cancer

Haymakers for Hope: One Veteran’s Quest to Knock out Cancer

Matthew Christensen is no stranger to a fight. He served in the Army and currently works as a full-time firefighter. But his family and friends have fought for much of his life against a common enemy: Cancer. Now, he gets to fight for them.

WATCHING RINGSIDE

Matthew first witnessed his mother battle against breast cancer… twice.

Matthew and his mother, dancing at his wedding. (Courtesy)

“My mother was diagnosed with breast cancer in ’95,” he told me. “She had the surgery done in ’96, and she went into remission. And then in the summer of last year, she had a test done that [said] she had cancer again,” he said.

Thankfully, after a second surgery, she is in remission once again. “She’s gone through it twice and seeing how strong she was, of a person… it’s a great deal of motivation for me,” he said.

His grandmother also stepped into the ring with lung cancer. Unfortunately, the disease gained the upper hand.

Matthew’s favorite picture of his grandmother. (Courtesy)

“I was very, very close with her and it was really hard for me,”  Matthew said, his voice falling. She passed on the same day as her idol, Johnny Cash, in 2003.

Then, he watched a friend of his lose their own family.

“Last year was another traumatic experience; one of my co-workers and a really good friend of mine lost his sister to cancer. She had breast cancer, I think it was about 18 years ago, and she was in remission. And then she got cancer again and it was a pretty elevated… it wasn’t long between when I was told that she was diagnosed again to when she passed. And he’s probably one of the nicest guys at the fire station. It was a really hard time.”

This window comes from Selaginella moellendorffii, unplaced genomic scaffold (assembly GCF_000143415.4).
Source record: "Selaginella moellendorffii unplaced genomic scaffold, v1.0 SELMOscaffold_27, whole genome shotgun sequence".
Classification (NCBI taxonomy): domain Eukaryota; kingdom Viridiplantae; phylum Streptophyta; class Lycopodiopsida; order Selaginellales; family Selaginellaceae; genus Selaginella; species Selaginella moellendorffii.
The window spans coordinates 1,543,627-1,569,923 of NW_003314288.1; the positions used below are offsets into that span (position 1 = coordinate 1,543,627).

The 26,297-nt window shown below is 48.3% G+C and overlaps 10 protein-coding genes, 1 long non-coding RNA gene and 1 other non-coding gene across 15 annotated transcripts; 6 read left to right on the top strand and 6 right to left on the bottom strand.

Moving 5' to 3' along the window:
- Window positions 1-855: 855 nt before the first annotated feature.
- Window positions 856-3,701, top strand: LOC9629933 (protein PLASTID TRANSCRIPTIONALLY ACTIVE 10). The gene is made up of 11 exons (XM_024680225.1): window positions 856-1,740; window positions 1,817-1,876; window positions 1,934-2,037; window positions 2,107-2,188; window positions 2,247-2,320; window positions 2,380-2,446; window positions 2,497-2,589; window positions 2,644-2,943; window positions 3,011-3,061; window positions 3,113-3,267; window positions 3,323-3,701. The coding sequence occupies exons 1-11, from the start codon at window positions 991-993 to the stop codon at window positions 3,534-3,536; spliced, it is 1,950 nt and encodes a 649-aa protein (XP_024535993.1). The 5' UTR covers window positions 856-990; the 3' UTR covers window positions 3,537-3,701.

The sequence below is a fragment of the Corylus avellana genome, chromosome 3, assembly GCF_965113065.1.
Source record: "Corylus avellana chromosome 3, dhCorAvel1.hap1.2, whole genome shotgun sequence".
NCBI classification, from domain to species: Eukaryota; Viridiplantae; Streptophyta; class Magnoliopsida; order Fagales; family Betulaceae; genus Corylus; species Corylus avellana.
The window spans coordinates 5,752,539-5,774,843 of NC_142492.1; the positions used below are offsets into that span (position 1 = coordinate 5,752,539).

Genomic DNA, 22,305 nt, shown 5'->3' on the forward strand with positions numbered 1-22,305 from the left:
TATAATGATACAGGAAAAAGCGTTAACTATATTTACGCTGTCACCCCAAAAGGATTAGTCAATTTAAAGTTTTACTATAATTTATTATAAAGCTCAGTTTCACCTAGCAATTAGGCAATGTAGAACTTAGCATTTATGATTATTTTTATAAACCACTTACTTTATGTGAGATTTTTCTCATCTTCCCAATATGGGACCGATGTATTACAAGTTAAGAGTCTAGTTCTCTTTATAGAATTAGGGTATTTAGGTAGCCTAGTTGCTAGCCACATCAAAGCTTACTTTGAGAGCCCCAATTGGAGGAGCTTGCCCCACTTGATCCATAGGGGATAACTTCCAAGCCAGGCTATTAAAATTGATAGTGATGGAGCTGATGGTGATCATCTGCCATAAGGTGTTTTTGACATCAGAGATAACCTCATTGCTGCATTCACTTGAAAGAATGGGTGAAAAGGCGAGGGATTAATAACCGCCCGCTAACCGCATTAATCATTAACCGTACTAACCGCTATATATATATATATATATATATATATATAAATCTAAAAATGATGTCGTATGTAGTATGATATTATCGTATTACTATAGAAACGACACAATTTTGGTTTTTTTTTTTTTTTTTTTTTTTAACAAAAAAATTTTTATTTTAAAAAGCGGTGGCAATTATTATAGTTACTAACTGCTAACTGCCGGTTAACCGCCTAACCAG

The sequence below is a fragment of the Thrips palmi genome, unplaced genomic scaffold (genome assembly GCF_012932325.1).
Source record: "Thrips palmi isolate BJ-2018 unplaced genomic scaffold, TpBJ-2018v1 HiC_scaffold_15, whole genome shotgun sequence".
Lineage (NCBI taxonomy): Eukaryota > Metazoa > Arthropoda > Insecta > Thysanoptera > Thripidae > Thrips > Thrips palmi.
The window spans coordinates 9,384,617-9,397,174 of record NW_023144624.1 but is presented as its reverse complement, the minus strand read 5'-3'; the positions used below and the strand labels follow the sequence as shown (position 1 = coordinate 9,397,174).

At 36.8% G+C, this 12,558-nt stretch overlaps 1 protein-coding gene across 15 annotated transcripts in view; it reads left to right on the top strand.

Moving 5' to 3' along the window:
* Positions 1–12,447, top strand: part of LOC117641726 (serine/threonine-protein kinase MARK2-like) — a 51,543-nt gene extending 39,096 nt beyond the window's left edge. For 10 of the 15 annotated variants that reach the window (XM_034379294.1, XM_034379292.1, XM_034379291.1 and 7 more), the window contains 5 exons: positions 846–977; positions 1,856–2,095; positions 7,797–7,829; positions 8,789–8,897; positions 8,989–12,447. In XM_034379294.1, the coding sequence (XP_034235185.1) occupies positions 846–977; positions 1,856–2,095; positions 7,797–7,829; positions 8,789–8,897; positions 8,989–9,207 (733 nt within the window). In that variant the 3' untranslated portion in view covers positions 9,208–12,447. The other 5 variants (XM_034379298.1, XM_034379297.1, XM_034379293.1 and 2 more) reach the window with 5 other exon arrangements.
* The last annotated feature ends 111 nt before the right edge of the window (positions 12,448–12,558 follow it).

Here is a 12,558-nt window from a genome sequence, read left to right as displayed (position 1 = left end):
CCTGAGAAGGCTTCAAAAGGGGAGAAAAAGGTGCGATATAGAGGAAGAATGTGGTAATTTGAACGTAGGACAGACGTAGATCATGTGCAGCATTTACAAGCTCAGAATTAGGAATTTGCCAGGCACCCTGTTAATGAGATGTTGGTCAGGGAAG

Taking a Stance

Matthew had always been interested in boxing when he wasn’t fighting fires, but he’d only just begun to buckle down when his coach approached him about trying for the Haymakers for Hope Charity fight. The charity works with amateurs and seasoned athletes to raise money for cancer research and treatment in events across the country. He was interested but apprehensive.

“I kept tossing the idea around, and then they opened registration. And I’m asking everybody ‘Should I do this? I’m not quite sure.’ I’m 33 years old, so it’s kind of old for the whole fight game.”

“I texted my Army buddy… and he just said, ‘Why not?’ And I said, ‘You know what, you’re absolutely right.’ And I hit submit,” he said. “It was a no-brainer.”

 

My favorite picture of myself. #firefighter #box #boxer #boxing #fight #fighter

A photo posted by Matthew Christensen (@mgchristensen83) on

Swing for the Target

Haymakers for Hope typically selects just a few fighters for their charity matches. At first, Matthew did not make the selection process.

“…I was heartbroken. But my coach emailed the people that he knows in the company, and in like less than a day they got in touch with me… I guess they really thought that my story was touching, so they [accepted me],” he said.

Once accepted, he opened his page to raise the funds necessary to participate. A minimum of $5,000 needed to be raised by his fight date, May 18th; not an easy feat. But within the small town of Marblehead, Massachusetts, there were others that had seen fights of their own and wanted to help.

 

These generous donors have managed to give him over half of what he needs in just under a month, but Matthew is still just over $2,000 away from the minimum needed to participate in the fight. In the meantime, he’s been taking every spare moment to train and prepare for the fight of his life to KO cancer.

If you’d like to donate to Matthew, you can do so via his profile on the Haymaker’s website. If you’ll be in the Boston area the day of the fight, ticket sales will also count toward his fundraising goal.

Know what we're sayin fam?

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